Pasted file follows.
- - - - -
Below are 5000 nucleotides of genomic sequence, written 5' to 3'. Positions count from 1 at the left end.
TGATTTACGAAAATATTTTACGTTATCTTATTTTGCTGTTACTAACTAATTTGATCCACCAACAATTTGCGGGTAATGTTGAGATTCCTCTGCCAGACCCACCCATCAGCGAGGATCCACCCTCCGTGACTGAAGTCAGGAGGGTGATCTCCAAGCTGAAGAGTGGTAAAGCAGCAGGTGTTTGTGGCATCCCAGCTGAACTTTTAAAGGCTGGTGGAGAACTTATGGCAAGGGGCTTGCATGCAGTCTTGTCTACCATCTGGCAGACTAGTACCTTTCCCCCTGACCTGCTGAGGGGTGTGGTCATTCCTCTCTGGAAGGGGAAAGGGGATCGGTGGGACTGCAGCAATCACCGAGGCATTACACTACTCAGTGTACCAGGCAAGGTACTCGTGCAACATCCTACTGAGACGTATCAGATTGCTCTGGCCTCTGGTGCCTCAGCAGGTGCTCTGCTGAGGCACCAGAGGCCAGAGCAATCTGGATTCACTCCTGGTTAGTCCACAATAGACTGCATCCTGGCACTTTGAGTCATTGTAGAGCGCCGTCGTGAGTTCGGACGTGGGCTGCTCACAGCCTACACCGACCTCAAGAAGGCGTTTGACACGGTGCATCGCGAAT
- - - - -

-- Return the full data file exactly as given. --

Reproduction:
Below are 5000 nucleotides of genomic sequence, written 5' to 3'. Positions count from 1 at the left end.
TGATTTACGAAAATATTTTACGTTATCTTATTTTGCTGTTACTAACTAATTTGATCCACCAACAATTTGCGGGTAATGTTGAGATTCCTCTGCCAGACCCACCCATCAGCGAGGATCCACCCTCCGTGACTGAAGTCAGGAGGGTGATCTCCAAGCTGAAGAGTGGTAAAGCAGCAGGTGTTTGTGGCATCCCAGCTGAACTTTTAAAGGCTGGTGGAGAACTTATGGCAAGGGGCTTGCATGCAGTCTTGTCTACCATCTGGCAGACTAGTACCTTTCCCCCTGACCTGCTGAGGGGTGTGGTCATTCCTCTCTGGAAGGGGAAAGGGGATCGGTGGGACTGCAGCAATCACCGAGGCATTACACTACTCAGTGTACCAGGCAAGGTACTCGTGCAACATCCTACTGAGACGTATCAGATTGCTCTGGCCTCTGGTGCCTCAGCAGGTGCTCTGCTGAGGCACCAGAGGCCAGAGCAATCTGGATTCACTCCTGGTTAGTCCACAATAGACTGCATCCTGGCACTTTGAGTCATTGTAGAGCGCCGTCGTGAGTTCGGACGTGGGCTGCTCACAGCCTACACCGACCTCAAGAAGGCGTTTGACACGGTGCATCGCGAAT